Investigations of Wikis for Collaboration and Knowledge Building: Part 1

Investigations of Wikis for Collaboration and Knowledge Building: Part 1

Chair: Sara L. Dexter, University of Virginia

Here I am about to listen to another session, realizing that it’s mostly K12. Since I’ve just come from the K12 arena, it feels familiar. But I’m also curious if anyone is doing engaging things with wikis on the higher ed level also.

There are a couple other roundtable and poster sessions coming up on wikis that I hope to get to or find the paper for in the online repository:

  • The 4E (Establish, Extend, Elaborate, and Edit) Wiki Model: Facilitating Writing Development and Conceptual Understandings in a Technologically Relevant Way Jenifer Salter Thornton, The University of Texas – San Antonio
  • Effects of Structure in Wiki Templates on Holistic and Analytic Students’ Learning Outcomes and Knowledge Construction Patterns Ying Xie, Idaho State University
  • Leveraging Wiki Technology Support for Threaded Discussion to Facilitate Online Collaborative Knowledge Construction Andri Ioannou, Cyprus University of Technology; Agni Stylianou-Georgiou, University of Nicosia
  • Wikis as Collaborative Learning Tools in Higher Education: From Content Analyses of Wiki Behaviors to Instructional Practices Chun-Yi Lin, Indiana University – Bloomington; Hyunkyung Lee, Yonsei University

I am glad to see the emphasis on imposing some type of scaffolding or structure on the wiki to teach and encourage the desired collaborative behavior. Using a technology tool without some instructional goal, scaffolding, and planning usually results in disaster or at least less-than-desired learning outcomes.

Justin Reich from the Distributed Collaborative Learning Communities Project

Paper: Are Great Classroom Wikis Born or Made? Using Continuous-Time Data to Model Online Community Development
Presenter: Justin Fire Reich, Harvard University
Paper CoAuthors:
Richard J. Murnane, Harvard University; John B. Willett, Harvard University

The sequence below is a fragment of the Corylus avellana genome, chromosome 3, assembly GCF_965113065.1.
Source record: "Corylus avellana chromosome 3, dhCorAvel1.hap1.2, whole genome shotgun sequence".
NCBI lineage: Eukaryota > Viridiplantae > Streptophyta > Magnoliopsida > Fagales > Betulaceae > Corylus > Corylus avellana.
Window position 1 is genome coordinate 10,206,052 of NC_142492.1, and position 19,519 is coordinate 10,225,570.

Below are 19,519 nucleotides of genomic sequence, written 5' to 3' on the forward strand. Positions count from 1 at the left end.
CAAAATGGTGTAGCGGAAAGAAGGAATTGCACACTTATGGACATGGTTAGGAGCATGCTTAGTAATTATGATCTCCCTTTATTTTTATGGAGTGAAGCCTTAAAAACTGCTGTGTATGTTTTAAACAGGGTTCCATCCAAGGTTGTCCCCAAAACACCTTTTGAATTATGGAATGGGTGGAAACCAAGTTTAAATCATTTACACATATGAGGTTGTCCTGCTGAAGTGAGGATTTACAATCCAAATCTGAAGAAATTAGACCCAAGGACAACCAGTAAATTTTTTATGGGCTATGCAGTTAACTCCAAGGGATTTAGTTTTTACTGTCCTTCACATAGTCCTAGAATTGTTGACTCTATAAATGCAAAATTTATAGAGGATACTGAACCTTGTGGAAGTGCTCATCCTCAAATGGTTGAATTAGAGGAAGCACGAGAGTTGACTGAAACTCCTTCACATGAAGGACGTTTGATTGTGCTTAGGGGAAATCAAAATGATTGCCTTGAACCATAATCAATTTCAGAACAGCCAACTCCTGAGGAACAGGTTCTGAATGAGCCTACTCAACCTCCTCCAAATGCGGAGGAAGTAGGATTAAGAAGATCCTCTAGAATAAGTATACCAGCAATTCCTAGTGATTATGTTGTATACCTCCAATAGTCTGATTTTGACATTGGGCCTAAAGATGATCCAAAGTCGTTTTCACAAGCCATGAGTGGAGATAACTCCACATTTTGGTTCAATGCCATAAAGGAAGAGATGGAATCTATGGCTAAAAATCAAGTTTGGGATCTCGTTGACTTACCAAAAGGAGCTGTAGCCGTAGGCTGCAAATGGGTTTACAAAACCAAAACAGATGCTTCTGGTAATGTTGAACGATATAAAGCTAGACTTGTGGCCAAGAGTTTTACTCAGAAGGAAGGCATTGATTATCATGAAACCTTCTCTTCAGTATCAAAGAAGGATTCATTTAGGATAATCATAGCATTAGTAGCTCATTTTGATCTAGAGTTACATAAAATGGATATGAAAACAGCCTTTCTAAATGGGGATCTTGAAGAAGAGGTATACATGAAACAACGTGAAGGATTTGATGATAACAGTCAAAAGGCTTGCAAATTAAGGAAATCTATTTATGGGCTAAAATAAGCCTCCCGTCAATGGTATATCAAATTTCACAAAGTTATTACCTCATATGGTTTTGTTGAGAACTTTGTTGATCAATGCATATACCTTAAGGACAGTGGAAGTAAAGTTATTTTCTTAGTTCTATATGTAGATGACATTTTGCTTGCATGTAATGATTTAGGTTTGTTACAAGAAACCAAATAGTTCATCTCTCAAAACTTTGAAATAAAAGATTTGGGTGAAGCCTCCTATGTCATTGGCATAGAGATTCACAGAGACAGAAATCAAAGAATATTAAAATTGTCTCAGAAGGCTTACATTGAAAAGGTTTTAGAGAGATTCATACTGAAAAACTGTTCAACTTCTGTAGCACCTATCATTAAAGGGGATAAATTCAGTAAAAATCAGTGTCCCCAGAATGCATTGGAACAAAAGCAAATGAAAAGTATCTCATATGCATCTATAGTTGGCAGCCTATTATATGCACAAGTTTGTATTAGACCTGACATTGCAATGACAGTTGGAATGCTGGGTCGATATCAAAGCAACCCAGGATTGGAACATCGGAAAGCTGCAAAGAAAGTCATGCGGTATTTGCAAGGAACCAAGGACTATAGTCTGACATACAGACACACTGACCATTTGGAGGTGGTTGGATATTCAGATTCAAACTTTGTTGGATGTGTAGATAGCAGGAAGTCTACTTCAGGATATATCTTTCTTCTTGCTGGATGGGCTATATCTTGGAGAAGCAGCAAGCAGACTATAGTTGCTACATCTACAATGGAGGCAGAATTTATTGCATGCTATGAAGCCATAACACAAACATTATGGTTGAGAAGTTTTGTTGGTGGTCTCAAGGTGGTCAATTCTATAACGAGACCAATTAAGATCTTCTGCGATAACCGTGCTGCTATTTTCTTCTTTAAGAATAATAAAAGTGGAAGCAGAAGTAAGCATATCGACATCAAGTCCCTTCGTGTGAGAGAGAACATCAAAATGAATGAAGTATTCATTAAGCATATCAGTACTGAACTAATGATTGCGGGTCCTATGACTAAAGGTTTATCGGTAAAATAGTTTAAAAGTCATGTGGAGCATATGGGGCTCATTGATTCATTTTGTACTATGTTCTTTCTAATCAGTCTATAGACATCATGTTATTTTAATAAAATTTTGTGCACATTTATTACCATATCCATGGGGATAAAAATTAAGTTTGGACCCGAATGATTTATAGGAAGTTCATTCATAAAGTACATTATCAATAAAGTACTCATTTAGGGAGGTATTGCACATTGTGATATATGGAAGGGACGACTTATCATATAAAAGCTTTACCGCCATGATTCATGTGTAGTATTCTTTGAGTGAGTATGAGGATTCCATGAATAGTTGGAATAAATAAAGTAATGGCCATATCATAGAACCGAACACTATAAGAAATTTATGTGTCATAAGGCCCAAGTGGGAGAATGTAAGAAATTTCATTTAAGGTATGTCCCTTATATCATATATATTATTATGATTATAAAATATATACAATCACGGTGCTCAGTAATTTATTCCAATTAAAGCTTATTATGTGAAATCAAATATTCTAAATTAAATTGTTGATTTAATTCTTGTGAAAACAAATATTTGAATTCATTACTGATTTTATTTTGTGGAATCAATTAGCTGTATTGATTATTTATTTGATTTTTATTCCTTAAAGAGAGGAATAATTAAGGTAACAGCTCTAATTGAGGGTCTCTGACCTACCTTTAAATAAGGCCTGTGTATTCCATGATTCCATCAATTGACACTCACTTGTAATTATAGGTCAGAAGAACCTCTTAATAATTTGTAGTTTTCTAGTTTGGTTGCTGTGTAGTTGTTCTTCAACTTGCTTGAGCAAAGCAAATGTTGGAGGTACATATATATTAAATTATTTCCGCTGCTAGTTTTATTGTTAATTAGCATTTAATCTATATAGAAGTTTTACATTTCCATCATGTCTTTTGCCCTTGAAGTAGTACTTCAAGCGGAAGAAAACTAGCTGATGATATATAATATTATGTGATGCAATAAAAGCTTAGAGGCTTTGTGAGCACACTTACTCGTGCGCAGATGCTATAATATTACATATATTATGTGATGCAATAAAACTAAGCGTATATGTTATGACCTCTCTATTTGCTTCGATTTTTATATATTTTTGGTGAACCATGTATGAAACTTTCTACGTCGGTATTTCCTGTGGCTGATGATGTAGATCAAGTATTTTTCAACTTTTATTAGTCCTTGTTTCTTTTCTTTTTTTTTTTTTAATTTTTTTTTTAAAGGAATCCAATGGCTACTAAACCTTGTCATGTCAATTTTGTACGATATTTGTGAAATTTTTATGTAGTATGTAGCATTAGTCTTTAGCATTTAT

Background, Research Questions, and Theoretical Frameworks

The data they are looking at are publicly accessible wikis with real-time data easily included.

Research questions include: What is good? How to measure wiki quality? How do wiki quality trajectories correlate with school level SES?

Interesting concept: “Quality would be a time varying quality over time.” The quality isn’t a single point but a trajectory.

Educational Researcher: The State of Wiki Usage in US Schools

The wikis studied range in median life from 6 days (low income schools) to 33 days (median-high income schools).

Theoretical debates in wikis and collaboration in IJCSCL  – Glassman and Kang (2011) – meaningful collaboration vs. Dohn (2009) – just posting in the same place.

If you put files in the same place, is that collaboration?

This is interesting because it comes back to – what is collaboration? What do we mean when we say collaboration? Makes me think of Mark Elliot’s work on Wikipedia and other massive collaboration. He differentiates between coordination, cooperation,and collaboration.

Data collection interesting details: They looked at 179,851 publicly viewable education related wikis on PBworks between 2005 and 2008. Wow!! BIG DATA research. Took a 1% research sample. 255 of the wikis they could identify what school and were able to correlate that to the SES data on that school.

Wiki Quality Instrument

The Wiki Quality Instrument has 24 dichotomous items (is it present) within five categories: information consumption, participation, expert thinking, complex communication/collaboration, new media literacy. The trained researches looked to see if that item exists or not on the wiki.

They looked for those 24 things on the wiki across time – 7 days into it; 14 days into it; etc. all the way up to 400 days. What a lot of work!!

What is Collaboration? Are Wikis Born or Made?